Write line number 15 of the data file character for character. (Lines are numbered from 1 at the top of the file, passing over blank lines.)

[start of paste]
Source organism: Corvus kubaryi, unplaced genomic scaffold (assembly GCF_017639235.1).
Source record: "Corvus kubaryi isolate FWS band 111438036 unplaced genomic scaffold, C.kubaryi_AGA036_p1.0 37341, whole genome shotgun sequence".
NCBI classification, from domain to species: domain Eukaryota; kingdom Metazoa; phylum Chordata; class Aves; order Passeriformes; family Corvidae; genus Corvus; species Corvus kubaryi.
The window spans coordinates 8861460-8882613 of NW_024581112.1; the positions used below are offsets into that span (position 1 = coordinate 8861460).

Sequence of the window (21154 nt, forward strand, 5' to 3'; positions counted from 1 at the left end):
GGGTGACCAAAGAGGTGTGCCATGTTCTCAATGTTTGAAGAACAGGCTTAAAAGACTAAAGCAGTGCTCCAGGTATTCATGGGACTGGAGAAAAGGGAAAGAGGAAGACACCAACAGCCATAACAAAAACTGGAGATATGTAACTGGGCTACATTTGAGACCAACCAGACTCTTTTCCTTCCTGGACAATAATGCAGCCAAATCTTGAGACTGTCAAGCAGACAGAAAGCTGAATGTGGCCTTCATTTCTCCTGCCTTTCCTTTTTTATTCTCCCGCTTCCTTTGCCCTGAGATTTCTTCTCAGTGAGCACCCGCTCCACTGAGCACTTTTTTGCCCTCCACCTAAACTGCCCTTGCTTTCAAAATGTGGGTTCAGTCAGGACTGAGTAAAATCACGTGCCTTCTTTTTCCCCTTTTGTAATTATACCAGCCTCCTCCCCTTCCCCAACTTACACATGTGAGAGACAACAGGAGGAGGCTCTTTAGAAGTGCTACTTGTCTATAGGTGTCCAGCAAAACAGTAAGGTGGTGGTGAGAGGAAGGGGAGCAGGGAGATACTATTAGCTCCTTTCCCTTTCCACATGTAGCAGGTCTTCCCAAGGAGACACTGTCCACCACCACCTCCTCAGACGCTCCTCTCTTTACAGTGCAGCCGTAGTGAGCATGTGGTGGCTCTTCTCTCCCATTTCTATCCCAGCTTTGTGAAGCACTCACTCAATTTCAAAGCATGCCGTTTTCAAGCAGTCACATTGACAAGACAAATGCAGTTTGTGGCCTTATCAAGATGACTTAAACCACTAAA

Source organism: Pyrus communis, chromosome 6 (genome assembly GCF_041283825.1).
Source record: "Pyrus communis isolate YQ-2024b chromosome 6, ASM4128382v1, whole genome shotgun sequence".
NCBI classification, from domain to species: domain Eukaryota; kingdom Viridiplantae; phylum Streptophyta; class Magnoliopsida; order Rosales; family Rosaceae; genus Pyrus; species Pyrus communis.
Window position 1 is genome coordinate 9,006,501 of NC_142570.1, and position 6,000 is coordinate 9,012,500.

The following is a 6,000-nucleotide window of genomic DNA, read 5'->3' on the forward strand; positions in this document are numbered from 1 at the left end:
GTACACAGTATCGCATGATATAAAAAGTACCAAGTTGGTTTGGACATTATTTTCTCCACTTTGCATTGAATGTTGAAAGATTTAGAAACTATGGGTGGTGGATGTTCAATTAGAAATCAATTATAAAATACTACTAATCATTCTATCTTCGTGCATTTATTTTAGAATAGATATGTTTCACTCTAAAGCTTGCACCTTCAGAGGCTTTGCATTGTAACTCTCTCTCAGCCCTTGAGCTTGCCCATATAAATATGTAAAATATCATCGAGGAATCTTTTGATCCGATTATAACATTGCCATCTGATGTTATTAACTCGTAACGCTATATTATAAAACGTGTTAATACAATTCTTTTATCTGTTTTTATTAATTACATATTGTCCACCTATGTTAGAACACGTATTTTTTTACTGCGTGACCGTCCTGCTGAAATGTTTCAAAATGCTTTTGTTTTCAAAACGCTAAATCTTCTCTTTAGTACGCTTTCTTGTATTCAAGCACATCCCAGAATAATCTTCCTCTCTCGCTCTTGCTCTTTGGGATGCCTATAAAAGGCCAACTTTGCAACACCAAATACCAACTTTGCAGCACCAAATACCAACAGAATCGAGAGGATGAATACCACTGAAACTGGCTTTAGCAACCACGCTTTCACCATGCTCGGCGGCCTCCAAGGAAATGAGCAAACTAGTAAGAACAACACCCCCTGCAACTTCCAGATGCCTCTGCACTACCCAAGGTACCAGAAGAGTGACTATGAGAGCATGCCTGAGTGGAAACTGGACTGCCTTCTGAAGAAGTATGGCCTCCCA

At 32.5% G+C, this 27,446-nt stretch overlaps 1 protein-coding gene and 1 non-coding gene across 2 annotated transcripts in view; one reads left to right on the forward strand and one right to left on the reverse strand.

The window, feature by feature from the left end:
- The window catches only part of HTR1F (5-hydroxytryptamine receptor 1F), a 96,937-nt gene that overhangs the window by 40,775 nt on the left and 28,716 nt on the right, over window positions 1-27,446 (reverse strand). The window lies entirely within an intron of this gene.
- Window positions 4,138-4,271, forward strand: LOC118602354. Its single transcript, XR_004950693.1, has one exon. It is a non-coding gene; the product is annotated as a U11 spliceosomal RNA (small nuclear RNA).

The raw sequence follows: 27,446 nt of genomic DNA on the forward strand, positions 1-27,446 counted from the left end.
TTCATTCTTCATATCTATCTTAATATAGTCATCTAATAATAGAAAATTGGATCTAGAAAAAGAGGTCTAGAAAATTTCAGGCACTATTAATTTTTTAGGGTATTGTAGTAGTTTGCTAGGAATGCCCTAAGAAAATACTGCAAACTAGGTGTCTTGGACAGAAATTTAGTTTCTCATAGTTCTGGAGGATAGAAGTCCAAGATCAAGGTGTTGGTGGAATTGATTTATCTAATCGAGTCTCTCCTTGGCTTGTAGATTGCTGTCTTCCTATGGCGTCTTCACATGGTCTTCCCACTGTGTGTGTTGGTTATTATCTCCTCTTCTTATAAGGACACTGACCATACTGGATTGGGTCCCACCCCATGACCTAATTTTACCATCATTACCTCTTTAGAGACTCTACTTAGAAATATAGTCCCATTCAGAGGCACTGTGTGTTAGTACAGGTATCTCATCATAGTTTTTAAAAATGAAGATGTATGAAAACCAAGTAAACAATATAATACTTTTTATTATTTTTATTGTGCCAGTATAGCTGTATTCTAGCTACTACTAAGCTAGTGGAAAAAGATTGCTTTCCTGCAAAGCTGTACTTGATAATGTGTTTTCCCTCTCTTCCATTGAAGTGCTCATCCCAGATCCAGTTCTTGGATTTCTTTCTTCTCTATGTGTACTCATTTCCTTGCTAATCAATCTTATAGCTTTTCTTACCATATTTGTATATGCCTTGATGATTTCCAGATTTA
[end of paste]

- The window catches only part of HTR1F (5-hydroxytryptamine receptor 1F), a 96,937-nt gene that overhangs the window by 40,775 nt on the left and 28,716 nt on the right, over window positions 1-27,446 (reverse strand). The window lies entirely within an intron of this gene.